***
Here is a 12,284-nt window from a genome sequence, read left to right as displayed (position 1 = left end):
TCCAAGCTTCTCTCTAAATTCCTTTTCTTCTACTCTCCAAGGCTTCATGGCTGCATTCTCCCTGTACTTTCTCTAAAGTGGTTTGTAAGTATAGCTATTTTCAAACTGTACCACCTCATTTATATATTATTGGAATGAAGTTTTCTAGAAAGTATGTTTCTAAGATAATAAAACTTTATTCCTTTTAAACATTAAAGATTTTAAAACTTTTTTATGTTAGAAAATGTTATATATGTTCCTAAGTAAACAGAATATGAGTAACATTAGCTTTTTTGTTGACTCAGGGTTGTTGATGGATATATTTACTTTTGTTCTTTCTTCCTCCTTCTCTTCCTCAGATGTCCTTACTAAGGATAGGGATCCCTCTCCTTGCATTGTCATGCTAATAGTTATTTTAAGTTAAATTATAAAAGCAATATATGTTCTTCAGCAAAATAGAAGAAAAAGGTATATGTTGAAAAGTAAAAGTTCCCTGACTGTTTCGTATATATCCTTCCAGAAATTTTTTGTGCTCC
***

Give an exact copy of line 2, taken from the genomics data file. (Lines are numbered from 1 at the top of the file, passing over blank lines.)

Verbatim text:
TCCAAGCTTCTCTCTAAATTCCTTTTCTTCTACTCTCCAAGGCTTCATGGCTGCATTCTCCCTGTACTTTCTCTAAAGTGGTTTGTAAGTATAGCTATTTTCAAACTGTACCACCTCATTTATATATTATTGGAATGAAGTTTTCTAGAAAGTATGTTTCTAAGATAATAAAACTTTATTCCTTTTAAACATTAAAGATTTTAAAACTTTTTTATGTTAGAAAATGTTATATATGTTCCTAAGTAAACAGAATATGAGTAACATTAGCTTTTTTGTTGACTCAGGGTTGTTGATGGATATATTTACTTTTGTTCTTTCTTCCTCCTTCTCTTCCTCAGATGTCCTTACTAAGGATAGGGATCCCTCTCCTTGCATTGTCATGCTAATAGTTATTTTAAGTTAAATTATAAAAGCAATATATGTTCTTCAGCAAAATAGAAGAAAAAGGTATATGTTGAAAAGTAAAAGTTCCCTGACTGTTTCGTATATATCCTTCCAGAAATTTTTTGTGCTCC